Tamar Yellin Wins Reform Judaism Prize for Jewish Fiction

Kafka in Brontëland and other stories Wins Praise of Distinguished Judges

September 21, 2006-Tamar Yellin, an English fiction writer, has won the 2006 Reform Judaism Prize for Jewish Fiction for Kafka in Brontëland and other stories (Toby Press), a collection of short stories. The prize carries a $5,000 award as well as a feature in the spring 2007 edition of Reform Judaism, which has the largest circulation of any Jewish publication in the world.

The judges named Ronna Wineberg's runner-up for her short story collection Second Language, published by New Rivers Press.

The Reform Judaism Prize for Jewish Fiction was created in 2003 by Dr. Alexander Mauskop, a Larchmont, NY, neurologist, to encourage promising Jewish fiction writers. To qualify, the novel or short story collection must have been written in English on a Jewish theme and published in the United States or Canada.

Nobel laureate Elie Wiesel serves as honorary chair of the prize committee. The judges were Janet Burstein, Drew University professor and author of Telling the Little Secrets: American Jewish Writing since the 1980s (University of Wisconsin Press); Sanford Pinsker, emeritus Professor of Humanities at Franklin and Marshall College; and, Wendy Zierler, assistant professor of feminist studies and modern Jewish literature at Hebrew Union College-Jewish Institute of Religion

Kafka in Brontëland and other stories is a collection of thirteen pieces that address the universal themes of identity and displacement, belonging and not belonging, through the lens of contemporary Jewish experience. As is the case with her other writings, including her first novel, The Genizah at the House of Shepher (Toby Press), the stories are informed by Yellin's own experience growing up in the North of England as the daughter of a Polish immigrant and a third generation Jerusalemite.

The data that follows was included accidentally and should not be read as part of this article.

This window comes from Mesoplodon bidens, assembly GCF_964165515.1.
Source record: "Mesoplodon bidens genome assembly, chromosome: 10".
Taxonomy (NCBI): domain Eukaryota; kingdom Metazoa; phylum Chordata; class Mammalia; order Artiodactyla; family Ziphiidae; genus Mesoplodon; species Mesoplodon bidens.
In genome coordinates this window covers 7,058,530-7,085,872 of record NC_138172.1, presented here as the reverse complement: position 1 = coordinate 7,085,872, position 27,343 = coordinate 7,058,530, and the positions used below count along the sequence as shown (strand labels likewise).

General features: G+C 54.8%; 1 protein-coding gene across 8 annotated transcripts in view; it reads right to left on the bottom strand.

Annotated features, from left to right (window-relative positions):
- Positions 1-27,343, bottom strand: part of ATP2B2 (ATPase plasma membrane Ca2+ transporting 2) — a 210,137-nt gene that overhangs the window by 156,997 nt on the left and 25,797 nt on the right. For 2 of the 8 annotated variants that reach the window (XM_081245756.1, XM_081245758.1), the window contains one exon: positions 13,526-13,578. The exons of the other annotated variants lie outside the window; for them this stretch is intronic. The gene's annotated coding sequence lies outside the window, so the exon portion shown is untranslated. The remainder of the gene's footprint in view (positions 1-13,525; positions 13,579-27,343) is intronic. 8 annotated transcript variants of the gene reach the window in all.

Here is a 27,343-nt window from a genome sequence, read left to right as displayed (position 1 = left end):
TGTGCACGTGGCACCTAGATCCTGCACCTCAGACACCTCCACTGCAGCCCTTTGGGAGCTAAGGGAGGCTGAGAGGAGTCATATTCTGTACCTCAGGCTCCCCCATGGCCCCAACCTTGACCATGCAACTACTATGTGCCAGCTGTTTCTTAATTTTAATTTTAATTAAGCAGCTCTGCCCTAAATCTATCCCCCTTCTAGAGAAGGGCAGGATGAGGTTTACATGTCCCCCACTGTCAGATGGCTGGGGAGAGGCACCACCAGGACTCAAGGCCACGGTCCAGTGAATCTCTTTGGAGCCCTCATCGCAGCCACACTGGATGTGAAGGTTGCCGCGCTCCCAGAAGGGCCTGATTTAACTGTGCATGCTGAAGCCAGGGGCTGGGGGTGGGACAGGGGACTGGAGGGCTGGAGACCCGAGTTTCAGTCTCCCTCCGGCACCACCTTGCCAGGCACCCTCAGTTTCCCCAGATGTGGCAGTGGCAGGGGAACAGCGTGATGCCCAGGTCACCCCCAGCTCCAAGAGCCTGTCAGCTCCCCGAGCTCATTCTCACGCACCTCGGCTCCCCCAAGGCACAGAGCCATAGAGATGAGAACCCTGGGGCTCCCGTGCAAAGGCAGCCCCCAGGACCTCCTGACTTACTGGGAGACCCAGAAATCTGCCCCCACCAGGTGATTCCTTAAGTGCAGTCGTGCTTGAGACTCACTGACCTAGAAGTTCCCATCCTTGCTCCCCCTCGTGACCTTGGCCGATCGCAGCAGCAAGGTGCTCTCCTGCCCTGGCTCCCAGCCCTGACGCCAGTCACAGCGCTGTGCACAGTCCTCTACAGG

"Every story in Tamar Yellin's Kafka in Brontëland and other stories closes with the decisive, revelatory resonance that marks the best examples of this literary form," the judges of this year's prize wrote. "But formal sophistication is not the only attraction of this collection. Yellin's stories probe many facets of contemporary Jewish experience--including tales about Jewish characters longing to 'Return to Zion' or taken as children to visit a Holocaust survivor and for the rest of their lives marked by his bitterness (Dr. Stein)."

"Some of the stories recall situations and characters from the fiction of Flannery O'Connor, such as one tale telling of a Jewish mother, who thinks she may finally have entrapped a man into marrying her daughter or another, of an eccentric piano tuner. And one lovely story ("Moonlight") traces the uneven trajectory of one artist's life and work in a way that provokes awareness of the sad discrepancy between what, if we're lucky, we may be able to make, and what we experience."

Kafka in Brontëland was published in February 2006 in the United States and Great Britain and has received excellent reviews in the British press. The Guardian wrote that Yellin's prose "is laconic, subtle and understated, Kafkaesque in its ironies and conceits but immensely kind too. It shapes a world of namesakes and echoes, each story a fragment concerning a fragmented experience, focusing on the unsaid and the unsayable."